The theory was certainly provocative, and contested. “Any individual element he identifies could be significant in a khipu, or it might not be,” says Galen Brokaw, a scholar of the Latin American and Latino Studies department at Montana State University. Brokaw has written the comprehensive book A History of the Khipu based on archaeological evidence and colonial-era manuscripts that mention the devices. Although individual texts can be misleading, by considering all the sources together, you can get closer to the real story, he says.

And there was no direct evidence in these sources or elsewhere to support Urton’s binary code idea — at least not back when he first proposed it.

Khipus in the Mountains

Urton’s model comes from patterns observed in the khipus, influenced by ethnographic research. He’s spent years living in Andean villages, learning how the people view the world, how they classify things and organize society. His unique insights, says Hyland, are the result of “his very deep knowledge and understanding of Andean culture and just having looked at so many khipus for so long.”

Still, she would read his ideas and think, “Yeah, maybe he’s right, maybe he’s wrong, who knows.” There was no way to check the claims. As far as any scholars knew, the last people to read khipus were ancient history.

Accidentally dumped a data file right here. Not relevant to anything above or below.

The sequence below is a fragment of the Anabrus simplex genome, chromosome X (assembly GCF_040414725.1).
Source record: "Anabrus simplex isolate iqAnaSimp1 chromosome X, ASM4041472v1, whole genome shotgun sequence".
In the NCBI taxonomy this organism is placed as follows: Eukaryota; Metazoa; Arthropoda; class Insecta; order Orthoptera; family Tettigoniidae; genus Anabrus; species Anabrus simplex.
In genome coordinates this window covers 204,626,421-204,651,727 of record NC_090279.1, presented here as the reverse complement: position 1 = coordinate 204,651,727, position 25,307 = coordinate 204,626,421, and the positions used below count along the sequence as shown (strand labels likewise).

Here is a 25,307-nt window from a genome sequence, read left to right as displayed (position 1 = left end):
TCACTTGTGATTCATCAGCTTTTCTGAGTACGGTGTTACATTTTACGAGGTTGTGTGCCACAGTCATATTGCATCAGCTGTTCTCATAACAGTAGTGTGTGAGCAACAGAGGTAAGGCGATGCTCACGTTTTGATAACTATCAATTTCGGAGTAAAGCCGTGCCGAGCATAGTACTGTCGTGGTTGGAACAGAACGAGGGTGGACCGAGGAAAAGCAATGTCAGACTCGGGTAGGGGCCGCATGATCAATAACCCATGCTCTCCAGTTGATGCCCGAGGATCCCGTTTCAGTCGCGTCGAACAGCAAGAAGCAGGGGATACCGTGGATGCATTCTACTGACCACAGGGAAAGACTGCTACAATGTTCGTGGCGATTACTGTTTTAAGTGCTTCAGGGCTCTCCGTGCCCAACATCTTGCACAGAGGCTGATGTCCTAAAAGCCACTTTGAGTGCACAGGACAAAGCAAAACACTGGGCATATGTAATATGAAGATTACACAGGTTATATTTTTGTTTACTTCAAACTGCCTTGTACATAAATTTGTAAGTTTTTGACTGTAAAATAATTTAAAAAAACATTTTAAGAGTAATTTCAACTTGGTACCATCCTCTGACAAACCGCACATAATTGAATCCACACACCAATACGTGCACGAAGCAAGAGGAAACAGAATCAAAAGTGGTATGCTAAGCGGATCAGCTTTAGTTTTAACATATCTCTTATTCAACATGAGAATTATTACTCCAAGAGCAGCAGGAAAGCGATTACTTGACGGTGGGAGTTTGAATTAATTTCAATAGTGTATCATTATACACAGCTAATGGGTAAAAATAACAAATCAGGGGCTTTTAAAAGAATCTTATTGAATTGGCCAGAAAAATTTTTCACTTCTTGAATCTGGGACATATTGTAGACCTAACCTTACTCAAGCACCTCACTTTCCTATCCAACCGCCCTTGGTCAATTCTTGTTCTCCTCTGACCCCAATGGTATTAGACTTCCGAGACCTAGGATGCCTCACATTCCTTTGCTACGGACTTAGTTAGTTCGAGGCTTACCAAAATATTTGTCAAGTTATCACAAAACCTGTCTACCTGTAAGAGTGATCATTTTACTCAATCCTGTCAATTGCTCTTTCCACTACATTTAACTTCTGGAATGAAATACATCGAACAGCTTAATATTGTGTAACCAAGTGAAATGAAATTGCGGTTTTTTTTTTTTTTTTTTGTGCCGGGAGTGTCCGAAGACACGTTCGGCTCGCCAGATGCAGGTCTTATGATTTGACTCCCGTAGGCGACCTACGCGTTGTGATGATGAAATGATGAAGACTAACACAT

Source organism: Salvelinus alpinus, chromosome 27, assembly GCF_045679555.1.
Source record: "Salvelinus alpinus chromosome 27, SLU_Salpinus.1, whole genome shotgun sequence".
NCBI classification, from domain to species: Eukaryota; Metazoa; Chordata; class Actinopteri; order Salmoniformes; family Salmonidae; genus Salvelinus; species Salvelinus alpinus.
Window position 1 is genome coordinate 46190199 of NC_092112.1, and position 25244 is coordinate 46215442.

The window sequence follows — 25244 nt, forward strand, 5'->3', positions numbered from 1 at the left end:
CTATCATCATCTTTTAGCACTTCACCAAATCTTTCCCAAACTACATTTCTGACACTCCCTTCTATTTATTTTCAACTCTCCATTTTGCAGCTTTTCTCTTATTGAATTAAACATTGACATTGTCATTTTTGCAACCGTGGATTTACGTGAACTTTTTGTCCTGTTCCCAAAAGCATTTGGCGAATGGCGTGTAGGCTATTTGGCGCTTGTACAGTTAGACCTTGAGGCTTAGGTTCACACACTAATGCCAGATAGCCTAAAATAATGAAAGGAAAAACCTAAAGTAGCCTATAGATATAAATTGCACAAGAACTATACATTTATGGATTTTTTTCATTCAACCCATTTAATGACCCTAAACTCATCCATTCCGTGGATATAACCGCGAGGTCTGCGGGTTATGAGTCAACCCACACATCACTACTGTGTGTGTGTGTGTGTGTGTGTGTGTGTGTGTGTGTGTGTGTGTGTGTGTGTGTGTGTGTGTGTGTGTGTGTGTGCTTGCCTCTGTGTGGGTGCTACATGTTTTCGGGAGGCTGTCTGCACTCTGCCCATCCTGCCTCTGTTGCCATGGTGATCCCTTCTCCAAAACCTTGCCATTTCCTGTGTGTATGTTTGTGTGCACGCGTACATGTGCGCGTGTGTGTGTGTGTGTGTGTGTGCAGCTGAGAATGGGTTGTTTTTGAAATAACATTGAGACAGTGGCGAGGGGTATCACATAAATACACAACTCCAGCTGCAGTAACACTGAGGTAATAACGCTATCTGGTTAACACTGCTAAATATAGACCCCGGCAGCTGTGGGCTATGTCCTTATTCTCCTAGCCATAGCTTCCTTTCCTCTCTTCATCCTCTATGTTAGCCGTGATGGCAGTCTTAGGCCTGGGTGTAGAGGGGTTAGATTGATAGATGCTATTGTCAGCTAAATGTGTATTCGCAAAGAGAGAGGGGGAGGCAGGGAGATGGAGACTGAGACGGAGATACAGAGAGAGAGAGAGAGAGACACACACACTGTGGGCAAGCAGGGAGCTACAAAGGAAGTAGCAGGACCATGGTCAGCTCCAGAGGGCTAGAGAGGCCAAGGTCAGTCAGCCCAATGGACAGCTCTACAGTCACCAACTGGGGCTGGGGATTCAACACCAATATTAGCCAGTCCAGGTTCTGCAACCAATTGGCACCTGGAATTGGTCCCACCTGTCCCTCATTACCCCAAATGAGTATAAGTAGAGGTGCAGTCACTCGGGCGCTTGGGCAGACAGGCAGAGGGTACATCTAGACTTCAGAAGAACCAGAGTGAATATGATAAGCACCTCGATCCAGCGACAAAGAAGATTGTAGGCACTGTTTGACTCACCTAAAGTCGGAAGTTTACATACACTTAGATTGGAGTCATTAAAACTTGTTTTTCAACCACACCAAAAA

In a late 15th-century illustration (right), a seated official reports to a nobleman using a khipu to record the facts and figures presented.
Granger, NYC
Then in the mid-’90s, Frank Salomon, an anthropologist at the University of Wisconsin-Madison, discovered khipus in Peru’s rural Huarochirí province, about 60 miles from bustling Lima but over 10,000 feet higher in the mountains and a world away in terms of lifestyle. In addition to using alphabetic writing, people in Huarochirí were recording information with Inka-style khipus into the 20th century. The last khipu experts died a couple of generations ago, but villagers today recall aspects of how the devices worked.

Salomon says he was “floored because at that time, khipus were known primarily as archaeological objects and not anything that is part of our modernity.”

Since then, he and Hyland have found more khipus in other Andean villages. Unlike the ancient specimens in museums, these are associated with living memories and written documents, which provide clues to deciphering them.